Asbestos: A Miracle and a Menace-April 2010

Monthly Round Up of Important Ideas and Standards in
Industrial Hygiene and Safety 

April 2010

IN THIS ISSUE: Asbestos: A Miracle and a Menace

Asbestos has been around since ancient times, and it was the Greeks who first wrote about the miraculous material that was all but inextinguishable.  At the same time, they recorded how slaves developed “sickness of the lungs.”  Since those times, asbestos has been used in many products, most effectively as an insulator and fire retardant material.

Occupational exposure to asbestos is most likely to occur in the construction industry, especially as it is removed during renovation or demolition. In manufacturing, workers may be exposed when working with types of textiles, friction products, insulation, and other building materials.  Asbestos is a mineral and a fiber, and unlike other fibers such as fiberglass, asbestos does not disintegrate over time. The body’s macrophage defense mechanism tries to dissolve the fibers, but is unsuccessful. Over time, continued exposure can cause scarring of the lungs, abestosis, and lung cancer.

“Asbestos is especially deadly because it’s nearly indestructible, and it can travel deep into the lungs and remain there.” explains Gary R. Ticker, CIH, CSP, of OccuSafe, Inc, “As a result, both OSHA and the EPA tightly regulate asbestos.”

Occupational use of asbestos is addressed in OSHA standards for general industry, construction, and shipyard employment.

  • Identification.  In order to protect workers, sources of asbestos should be identified, and there are many providers that can help in that determination. Without proper identification, workers can inadvertently disturb asbestos material and release it into the environment.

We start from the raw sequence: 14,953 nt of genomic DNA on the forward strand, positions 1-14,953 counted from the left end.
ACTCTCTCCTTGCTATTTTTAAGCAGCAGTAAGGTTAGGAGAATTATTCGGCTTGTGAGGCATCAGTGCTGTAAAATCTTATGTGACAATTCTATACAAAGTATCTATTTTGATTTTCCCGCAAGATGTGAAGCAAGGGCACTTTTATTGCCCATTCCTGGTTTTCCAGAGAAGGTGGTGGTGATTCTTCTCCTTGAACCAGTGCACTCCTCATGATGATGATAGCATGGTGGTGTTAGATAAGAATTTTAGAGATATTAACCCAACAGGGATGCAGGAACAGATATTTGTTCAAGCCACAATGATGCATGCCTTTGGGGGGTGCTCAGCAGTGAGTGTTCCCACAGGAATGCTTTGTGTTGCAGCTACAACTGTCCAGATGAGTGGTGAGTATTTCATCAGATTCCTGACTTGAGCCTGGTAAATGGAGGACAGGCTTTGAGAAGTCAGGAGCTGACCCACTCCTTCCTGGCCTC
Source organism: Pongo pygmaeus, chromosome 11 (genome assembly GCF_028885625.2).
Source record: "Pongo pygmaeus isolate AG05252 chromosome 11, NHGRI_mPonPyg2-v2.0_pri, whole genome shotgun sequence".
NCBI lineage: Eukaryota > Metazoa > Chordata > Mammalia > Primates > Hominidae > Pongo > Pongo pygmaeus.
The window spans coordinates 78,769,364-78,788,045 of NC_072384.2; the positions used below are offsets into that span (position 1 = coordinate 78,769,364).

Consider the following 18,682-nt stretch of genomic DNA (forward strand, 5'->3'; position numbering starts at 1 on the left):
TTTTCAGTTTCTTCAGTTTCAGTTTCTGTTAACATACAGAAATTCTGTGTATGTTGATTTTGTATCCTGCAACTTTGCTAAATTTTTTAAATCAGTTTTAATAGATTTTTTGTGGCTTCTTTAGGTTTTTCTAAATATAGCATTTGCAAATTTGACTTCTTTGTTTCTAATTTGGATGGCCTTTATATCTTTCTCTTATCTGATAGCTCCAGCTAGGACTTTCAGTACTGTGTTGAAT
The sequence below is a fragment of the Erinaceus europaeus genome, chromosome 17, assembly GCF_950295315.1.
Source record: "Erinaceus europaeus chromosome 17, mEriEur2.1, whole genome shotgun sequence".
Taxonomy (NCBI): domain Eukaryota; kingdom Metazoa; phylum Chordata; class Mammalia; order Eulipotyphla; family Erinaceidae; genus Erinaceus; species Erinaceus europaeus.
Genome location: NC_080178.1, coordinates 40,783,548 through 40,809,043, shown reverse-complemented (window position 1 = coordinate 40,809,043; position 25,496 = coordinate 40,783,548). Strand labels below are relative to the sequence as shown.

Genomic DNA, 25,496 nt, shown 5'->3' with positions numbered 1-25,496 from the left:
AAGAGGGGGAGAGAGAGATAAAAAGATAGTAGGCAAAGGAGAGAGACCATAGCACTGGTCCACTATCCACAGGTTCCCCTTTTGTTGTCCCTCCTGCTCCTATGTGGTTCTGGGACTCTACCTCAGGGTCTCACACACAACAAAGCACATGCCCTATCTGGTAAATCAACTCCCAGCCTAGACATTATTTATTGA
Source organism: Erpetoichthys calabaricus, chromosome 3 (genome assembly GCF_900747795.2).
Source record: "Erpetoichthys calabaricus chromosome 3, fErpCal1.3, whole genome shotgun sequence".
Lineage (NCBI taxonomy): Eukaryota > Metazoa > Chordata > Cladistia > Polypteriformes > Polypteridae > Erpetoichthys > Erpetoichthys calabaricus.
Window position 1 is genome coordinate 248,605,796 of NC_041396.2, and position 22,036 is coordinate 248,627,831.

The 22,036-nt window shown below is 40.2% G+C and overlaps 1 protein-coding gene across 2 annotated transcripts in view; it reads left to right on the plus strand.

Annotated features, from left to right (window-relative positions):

• Testing.  Testing should be conducted to determine if asbestos is being released into the air and whether it is friable (can be crumbled, pulverized or reduced to powder by the pressure of an ordinary human hand).
  • Controls.  Proper warnings, procedures, engineering controls, personal protective equipment, and training may be needed to prevent asbestos exposure.

Despite regulations that limit its manufacture, asbestos is still present in our workplaces and environment. Exposure may take years to manifest itself in the form of negative health effects. However, through proper identification, evaluation, and controls, workers can be protected.

For more information on this topic and to discuss your company’s safety and industrial hygiene needs call OccuSafe at (214) 662-6005 or visit us at

OccuSafe Industrial Hygiene & Safety, Inc. provides skills and expertise to recognize, evaluate and control hazards and injuries in the areas of industrial hygiene, occupational safety and health.   OccuSafe services companies of all sizes in a range of industries.

This newsletter is published monthly by OccuSafe Industrial Hygiene & Safety, Inc.   Feel free to forward it to friends and colleagues.

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